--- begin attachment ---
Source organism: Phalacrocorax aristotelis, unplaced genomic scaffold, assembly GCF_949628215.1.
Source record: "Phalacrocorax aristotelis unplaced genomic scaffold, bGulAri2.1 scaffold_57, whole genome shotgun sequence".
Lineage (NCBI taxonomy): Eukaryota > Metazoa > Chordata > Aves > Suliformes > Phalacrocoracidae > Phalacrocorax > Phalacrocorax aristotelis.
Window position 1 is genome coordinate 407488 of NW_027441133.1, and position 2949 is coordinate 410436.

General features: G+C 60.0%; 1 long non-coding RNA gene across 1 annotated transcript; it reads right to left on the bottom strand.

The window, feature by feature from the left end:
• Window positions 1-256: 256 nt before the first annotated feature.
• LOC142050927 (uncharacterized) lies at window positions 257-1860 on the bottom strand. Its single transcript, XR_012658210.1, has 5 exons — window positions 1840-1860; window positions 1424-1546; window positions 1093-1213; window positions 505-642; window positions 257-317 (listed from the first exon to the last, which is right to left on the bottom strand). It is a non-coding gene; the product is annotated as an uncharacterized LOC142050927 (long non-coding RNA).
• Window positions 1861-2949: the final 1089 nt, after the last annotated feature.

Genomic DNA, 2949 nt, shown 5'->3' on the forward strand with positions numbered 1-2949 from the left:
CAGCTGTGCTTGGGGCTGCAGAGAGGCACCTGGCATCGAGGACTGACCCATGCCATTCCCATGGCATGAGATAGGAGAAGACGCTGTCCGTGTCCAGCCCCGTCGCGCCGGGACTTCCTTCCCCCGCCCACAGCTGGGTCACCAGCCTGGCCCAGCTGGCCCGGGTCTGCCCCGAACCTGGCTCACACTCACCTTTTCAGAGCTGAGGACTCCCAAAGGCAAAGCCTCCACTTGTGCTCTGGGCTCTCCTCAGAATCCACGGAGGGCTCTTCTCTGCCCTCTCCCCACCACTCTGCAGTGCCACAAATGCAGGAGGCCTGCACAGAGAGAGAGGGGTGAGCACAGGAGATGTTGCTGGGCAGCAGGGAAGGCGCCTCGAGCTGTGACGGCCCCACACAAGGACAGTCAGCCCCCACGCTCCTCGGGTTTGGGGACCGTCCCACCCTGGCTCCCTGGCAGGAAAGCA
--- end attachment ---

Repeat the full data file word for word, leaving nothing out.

Source organism: Phalacrocorax aristotelis, unplaced genomic scaffold, assembly GCF_949628215.1.
Source record: "Phalacrocorax aristotelis unplaced genomic scaffold, bGulAri2.1 scaffold_57, whole genome shotgun sequence".
Lineage (NCBI taxonomy): Eukaryota > Metazoa > Chordata > Aves > Suliformes > Phalacrocoracidae > Phalacrocorax > Phalacrocorax aristotelis.
Window position 1 is genome coordinate 407488 of NW_027441133.1, and position 2949 is coordinate 410436.

General features: G+C 60.0%; 1 long non-coding RNA gene across 1 annotated transcript; it reads right to left on the bottom strand.

The window, feature by feature from the left end:
• Window positions 1-256: 256 nt before the first annotated feature.
• LOC142050927 (uncharacterized) lies at window positions 257-1860 on the bottom strand. Its single transcript, XR_012658210.1, has 5 exons — window positions 1840-1860; window positions 1424-1546; window positions 1093-1213; window positions 505-642; window positions 257-317 (listed from the first exon to the last, which is right to left on the bottom strand). It is a non-coding gene; the product is annotated as an uncharacterized LOC142050927 (long non-coding RNA).
• Window positions 1861-2949: the final 1089 nt, after the last annotated feature.

Genomic DNA, 2949 nt, shown 5'->3' on the forward strand with positions numbered 1-2949 from the left:
CAGCTGTGCTTGGGGCTGCAGAGAGGCACCTGGCATCGAGGACTGACCCATGCCATTCCCATGGCATGAGATAGGAGAAGACGCTGTCCGTGTCCAGCCCCGTCGCGCCGGGACTTCCTTCCCCCGCCCACAGCTGGGTCACCAGCCTGGCCCAGCTGGCCCGGGTCTGCCCCGAACCTGGCTCACACTCACCTTTTCAGAGCTGAGGACTCCCAAAGGCAAAGCCTCCACTTGTGCTCTGGGCTCTCCTCAGAATCCACGGAGGGCTCTTCTCTGCCCTCTCCCCACCACTCTGCAGTGCCACAAATGCAGGAGGCCTGCACAGAGAGAGAGGGGTGAGCACAGGAGATGTTGCTGGGCAGCAGGGAAGGCGCCTCGAGCTGTGACGGCCCCACACAAGGACAGTCAGCCCCCACGCTCCTCGGGTTTGGGGACCGTCCCACCCTGGCTCCCTGGCAGGAAAGCA